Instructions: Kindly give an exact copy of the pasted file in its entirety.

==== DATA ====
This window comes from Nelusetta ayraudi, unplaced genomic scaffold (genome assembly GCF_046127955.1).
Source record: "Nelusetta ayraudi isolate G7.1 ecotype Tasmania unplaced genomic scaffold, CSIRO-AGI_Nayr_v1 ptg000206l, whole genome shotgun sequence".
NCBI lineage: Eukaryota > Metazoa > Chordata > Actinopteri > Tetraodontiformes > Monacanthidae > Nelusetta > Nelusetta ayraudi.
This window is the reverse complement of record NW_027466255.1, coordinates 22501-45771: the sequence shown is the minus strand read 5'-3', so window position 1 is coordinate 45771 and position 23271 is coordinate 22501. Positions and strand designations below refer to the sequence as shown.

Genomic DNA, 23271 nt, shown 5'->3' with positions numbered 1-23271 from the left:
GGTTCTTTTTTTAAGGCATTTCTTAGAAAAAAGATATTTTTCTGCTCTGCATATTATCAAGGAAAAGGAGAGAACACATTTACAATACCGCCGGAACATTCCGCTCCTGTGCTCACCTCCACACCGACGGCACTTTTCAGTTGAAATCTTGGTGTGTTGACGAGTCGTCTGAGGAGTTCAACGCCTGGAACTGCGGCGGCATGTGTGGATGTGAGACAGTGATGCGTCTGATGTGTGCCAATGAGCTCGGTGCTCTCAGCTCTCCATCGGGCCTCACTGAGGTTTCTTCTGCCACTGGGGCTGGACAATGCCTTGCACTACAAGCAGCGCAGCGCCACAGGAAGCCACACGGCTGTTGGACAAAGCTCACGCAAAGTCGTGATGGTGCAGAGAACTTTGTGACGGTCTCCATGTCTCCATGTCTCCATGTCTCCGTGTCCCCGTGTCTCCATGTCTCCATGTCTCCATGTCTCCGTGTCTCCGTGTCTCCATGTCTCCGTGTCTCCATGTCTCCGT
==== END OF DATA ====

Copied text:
This window comes from Nelusetta ayraudi, unplaced genomic scaffold (genome assembly GCF_046127955.1).
Source record: "Nelusetta ayraudi isolate G7.1 ecotype Tasmania unplaced genomic scaffold, CSIRO-AGI_Nayr_v1 ptg000206l, whole genome shotgun sequence".
NCBI lineage: Eukaryota > Metazoa > Chordata > Actinopteri > Tetraodontiformes > Monacanthidae > Nelusetta > Nelusetta ayraudi.
This window is the reverse complement of record NW_027466255.1, coordinates 22501-45771: the sequence shown is the minus strand read 5'-3', so window position 1 is coordinate 45771 and position 23271 is coordinate 22501. Positions and strand designations below refer to the sequence as shown.

Genomic DNA, 23271 nt, shown 5'->3' with positions numbered 1-23271 from the left:
GGTTCTTTTTTTAAGGCATTTCTTAGAAAAAAGATATTTTTCTGCTCTGCATATTATCAAGGAAAAGGAGAGAACACATTTACAATACCGCCGGAACATTCCGCTCCTGTGCTCACCTCCACACCGACGGCACTTTTCAGTTGAAATCTTGGTGTGTTGACGAGTCGTCTGAGGAGTTCAACGCCTGGAACTGCGGCGGCATGTGTGGATGTGAGACAGTGATGCGTCTGATGTGTGCCAATGAGCTCGGTGCTCTCAGCTCTCCATCGGGCCTCACTGAGGTTTCTTCTGCCACTGGGGCTGGACAATGCCTTGCACTACAAGCAGCGCAGCGCCACAGGAAGCCACACGGCTGTTGGACAAAGCTCACGCAAAGTCGTGATGGTGCAGAGAACTTTGTGACGGTCTCCATGTCTCCATGTCTCCATGTCTCCGTGTCCCCGTGTCTCCATGTCTCCATGTCTCCATGTCTCCGTGTCTCCGTGTCTCCATGTCTCCGTGTCTCCATGTCTCCGT